Spotlight on Georgia’s Project LITTLE

Research BriefEarly ChildhoodDec 4 2019

In early 2017, Bright from the Start: Georgia Department of Early Care and Learning (DECAL) was awarded $2 million in funding from the governor of Georgia to be used for infant/toddler (I/T) language and literacy activities. DECAL used this funding to create Project LITTLE (Lifting Infants and Toddlers Through Language-rich Environments).[1] Project LITTLE was designed with the goal of supporting and fostering early language and literacy among infants and toddlers through a variety of coaching and professional development supports for I/T providers over a two-year period. Project LITTLE was also created with the goal of developing an I/T workforce pipeline that helps teachers advance their knowledge and skills while improving the quality of education for infants and toddlers across the state of Georgia.

Following a six-month planning process, DECAL launched Project LITTLE in August 2017. The first cohort of Project LITTLE included 13 early childhood education (ECE) centers in targeted counties across the state that received support during the 2017-18 and 2018-2019 fiscal years. Counties were identified using data on selected risk factors including child poverty, unemployment, premature birth rates, and chronically failing schools serving elementary-age children.

Project LITTLE is now in its third year of implementation. The second cohort (30 ECE centers) of Project LITTLE began receiving support during the 2018-19 school year, and the third cohort (40 ECE centers) began receiving support during the current 2019-20 school year. Currently, Project LITTLE supports approximately 400 I/T teachers across the state of Georgia.

Project LITTLE grant requirements

To apply for Project LITTLE, centers must meet the following eligibility requirements:

  • Have a 2- or 3- star rating in Quality Rated, Georgia’s quality rating and improvement system (QRIS)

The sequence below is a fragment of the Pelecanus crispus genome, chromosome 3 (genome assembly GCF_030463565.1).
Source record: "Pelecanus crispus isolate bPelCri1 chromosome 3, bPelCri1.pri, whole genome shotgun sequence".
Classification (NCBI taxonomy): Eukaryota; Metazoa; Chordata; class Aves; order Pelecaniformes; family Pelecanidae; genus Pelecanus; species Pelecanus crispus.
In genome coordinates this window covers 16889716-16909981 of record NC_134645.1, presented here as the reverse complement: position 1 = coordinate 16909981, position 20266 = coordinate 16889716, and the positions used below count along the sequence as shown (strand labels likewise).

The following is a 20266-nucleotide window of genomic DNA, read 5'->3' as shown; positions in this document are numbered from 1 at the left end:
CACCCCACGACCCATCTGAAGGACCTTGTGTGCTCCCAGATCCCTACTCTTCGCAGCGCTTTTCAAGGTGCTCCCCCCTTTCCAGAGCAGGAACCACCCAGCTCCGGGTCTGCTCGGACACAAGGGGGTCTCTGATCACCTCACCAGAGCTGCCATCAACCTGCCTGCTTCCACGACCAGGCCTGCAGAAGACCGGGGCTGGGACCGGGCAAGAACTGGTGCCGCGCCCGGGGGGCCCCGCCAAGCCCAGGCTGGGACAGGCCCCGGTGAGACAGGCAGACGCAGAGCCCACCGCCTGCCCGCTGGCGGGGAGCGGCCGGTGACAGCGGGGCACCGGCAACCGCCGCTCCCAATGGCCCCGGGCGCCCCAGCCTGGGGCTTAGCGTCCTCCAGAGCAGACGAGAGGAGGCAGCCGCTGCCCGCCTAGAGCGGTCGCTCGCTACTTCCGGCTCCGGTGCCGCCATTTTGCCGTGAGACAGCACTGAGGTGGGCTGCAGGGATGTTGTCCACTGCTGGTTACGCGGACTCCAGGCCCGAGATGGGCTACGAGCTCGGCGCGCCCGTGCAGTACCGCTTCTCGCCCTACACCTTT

• Participate in the Georgia’s Pre-K program
  • Be located in one of 27 targeted counties[2]

If accepted to Project LITTLE, centers must:

  • Identify a staff member (ideally a current I/T teacher) to serve as the peer coach to provide full-time coaching and support to I/T teachers at the center. This peer coach must be paid a minimum of $15 per hour in their new role (funded by Project LITTLE funds).
  • Utilize LENA[3] (Language ENvironment Analysis) Grow software in their I/T classrooms to measure talk and speech patterns weekly. LENA data are collected by having each child in the classroom wear a vest with a built-in recorder that tracks their speech throughout the day, across a 12-week period.
  • Undergo two Classroom Assessment Scoring System (CLASS[4]) observations each year. During CLASS observations, a certified observer comes into an I/T classroom to observe and document teacher-child interactions.

Professional development supports

All centers participating in Project LITTLE receive a variety of professional development supports and opportunities, including:

  • Weekly coaching sessions between the I/T specialist and the peer coach, which includes classroom observations
  • Peer coach’s data-informed coaching of I/T teachers, using data from LENA and CLASS observations
  • Monthly center-based professional learning communities (PLCs) for all I/T staff, led by an I/T specialist
  • Monthly Literacy Leadership Forum trainings for peer coaches and directors at all participating centers, focused on developing their coaching and supervisory skills, respectively
  • Quarterly Early Language and Literacy Institute trainings for all teachers, peer coaches, and directors at participating centers, focused on early language and literacy instruction[5]


After receiving $2 million from the governor of Georgia in 2017 for the first year of Project LITTLE implementation, DECAL received $2.3 million in the second year to support an increased number of centers across the state. Currently, Project LITTLE is primarily funded through the Georgia Child Care Development Fund (CCDF), in addition to receiving funds from the Sandra Dunagan Deal Center for Early Language and Literacy.

Funds to participating centers are dispersed quarterly. Centers must identify a minimum of two classrooms to participate in the grant. Funding is calculated as a base rate per center plus additional funding per classroom participating. In the last three years, centers have received between $30,700 and $80,000, depending on the number of participating classrooms. Centers are required to use Project LITTLE funds to cover the peer coach’s salary and benefits and costs for travel to trainings. Programs must also spend a minimum of $2,000 on books and other language and literacy supplies for each classroom. Additional funds can be used, with DECAL approval, for purchasing additional early language and literacy supplies or furniture for the I/T classrooms, supporting an I/T teacher to pursue a higher credential or degree (e.g., a Child Development Associate credential), or sending staff to additional trainings or conferences related to early language and literacy. Centers work with their assigned I/T specialist to plan how to spend the grant funds and are required to reconcile the funds at the end of each year.